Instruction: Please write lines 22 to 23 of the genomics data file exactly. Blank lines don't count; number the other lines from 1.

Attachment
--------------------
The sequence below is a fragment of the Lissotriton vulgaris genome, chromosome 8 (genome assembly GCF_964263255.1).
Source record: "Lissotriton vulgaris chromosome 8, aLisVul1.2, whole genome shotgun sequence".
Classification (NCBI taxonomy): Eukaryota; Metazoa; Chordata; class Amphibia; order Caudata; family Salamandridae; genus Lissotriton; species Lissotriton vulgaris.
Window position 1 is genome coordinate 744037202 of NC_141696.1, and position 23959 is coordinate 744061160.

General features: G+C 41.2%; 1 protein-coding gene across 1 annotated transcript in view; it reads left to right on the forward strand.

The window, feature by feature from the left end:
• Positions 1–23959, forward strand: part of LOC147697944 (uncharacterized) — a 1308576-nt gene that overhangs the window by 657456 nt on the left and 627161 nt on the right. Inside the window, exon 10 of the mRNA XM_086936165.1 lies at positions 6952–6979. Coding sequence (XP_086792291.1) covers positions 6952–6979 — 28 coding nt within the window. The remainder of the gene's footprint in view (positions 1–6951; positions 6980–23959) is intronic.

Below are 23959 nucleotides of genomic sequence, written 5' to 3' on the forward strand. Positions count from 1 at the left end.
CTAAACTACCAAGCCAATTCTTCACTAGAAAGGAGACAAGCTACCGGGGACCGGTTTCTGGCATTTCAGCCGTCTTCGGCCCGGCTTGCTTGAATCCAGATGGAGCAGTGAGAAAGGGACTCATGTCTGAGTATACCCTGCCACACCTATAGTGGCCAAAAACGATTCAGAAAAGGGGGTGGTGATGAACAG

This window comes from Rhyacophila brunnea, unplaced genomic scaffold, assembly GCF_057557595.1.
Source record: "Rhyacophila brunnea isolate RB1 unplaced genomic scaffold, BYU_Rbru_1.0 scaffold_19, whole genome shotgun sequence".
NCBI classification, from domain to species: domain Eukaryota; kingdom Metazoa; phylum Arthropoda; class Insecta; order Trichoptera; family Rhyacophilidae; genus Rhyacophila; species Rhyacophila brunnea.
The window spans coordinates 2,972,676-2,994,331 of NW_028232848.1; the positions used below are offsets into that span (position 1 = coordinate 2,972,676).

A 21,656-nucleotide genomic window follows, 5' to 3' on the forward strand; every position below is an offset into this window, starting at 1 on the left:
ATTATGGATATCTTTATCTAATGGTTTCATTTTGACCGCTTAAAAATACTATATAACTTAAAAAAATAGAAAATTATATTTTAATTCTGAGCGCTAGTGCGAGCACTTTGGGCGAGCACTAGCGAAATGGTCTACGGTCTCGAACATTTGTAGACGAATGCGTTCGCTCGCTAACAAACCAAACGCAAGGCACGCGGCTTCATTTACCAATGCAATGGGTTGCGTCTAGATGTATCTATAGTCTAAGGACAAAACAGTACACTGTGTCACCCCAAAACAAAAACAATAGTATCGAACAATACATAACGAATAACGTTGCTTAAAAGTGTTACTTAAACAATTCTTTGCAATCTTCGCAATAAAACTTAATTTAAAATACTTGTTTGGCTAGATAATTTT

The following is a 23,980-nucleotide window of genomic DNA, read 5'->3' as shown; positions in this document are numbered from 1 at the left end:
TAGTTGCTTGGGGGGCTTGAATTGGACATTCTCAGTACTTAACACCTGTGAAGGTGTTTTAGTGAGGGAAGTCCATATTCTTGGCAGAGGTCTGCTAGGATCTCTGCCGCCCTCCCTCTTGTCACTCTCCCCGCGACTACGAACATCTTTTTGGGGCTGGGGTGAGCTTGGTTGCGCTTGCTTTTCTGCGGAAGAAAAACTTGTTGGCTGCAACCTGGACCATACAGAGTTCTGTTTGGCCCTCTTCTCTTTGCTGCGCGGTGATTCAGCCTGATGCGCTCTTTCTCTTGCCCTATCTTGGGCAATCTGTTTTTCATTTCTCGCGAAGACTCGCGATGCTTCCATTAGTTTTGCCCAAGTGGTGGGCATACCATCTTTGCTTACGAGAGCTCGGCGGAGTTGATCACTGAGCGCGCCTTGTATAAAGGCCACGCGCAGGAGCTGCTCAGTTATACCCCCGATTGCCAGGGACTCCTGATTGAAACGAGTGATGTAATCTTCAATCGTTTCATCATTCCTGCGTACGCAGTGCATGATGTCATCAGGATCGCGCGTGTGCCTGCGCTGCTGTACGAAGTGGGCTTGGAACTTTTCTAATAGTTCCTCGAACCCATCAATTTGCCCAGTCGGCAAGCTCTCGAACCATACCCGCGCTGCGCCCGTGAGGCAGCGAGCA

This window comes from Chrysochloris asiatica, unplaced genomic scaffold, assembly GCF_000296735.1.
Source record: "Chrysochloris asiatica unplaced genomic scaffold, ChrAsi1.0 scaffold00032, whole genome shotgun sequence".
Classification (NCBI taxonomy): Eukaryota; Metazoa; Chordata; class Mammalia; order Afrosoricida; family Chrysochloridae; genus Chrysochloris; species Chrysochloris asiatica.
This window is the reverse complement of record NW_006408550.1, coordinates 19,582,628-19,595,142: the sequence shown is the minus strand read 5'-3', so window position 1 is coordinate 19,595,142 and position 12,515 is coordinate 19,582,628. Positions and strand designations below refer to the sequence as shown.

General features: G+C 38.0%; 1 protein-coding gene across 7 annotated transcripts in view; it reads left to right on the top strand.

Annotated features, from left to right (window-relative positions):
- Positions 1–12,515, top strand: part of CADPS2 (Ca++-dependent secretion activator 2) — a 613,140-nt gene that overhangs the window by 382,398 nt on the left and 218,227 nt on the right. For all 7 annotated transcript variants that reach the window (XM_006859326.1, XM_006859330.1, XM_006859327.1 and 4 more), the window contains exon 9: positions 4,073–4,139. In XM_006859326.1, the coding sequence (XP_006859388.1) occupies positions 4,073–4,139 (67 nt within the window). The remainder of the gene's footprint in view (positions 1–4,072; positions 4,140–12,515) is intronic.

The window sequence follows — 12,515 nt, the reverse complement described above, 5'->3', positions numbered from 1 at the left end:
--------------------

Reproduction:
General features: G+C 38.0%; 1 protein-coding gene across 7 annotated transcripts in view; it reads left to right on the top strand.

Annotated features, from left to right (window-relative positions):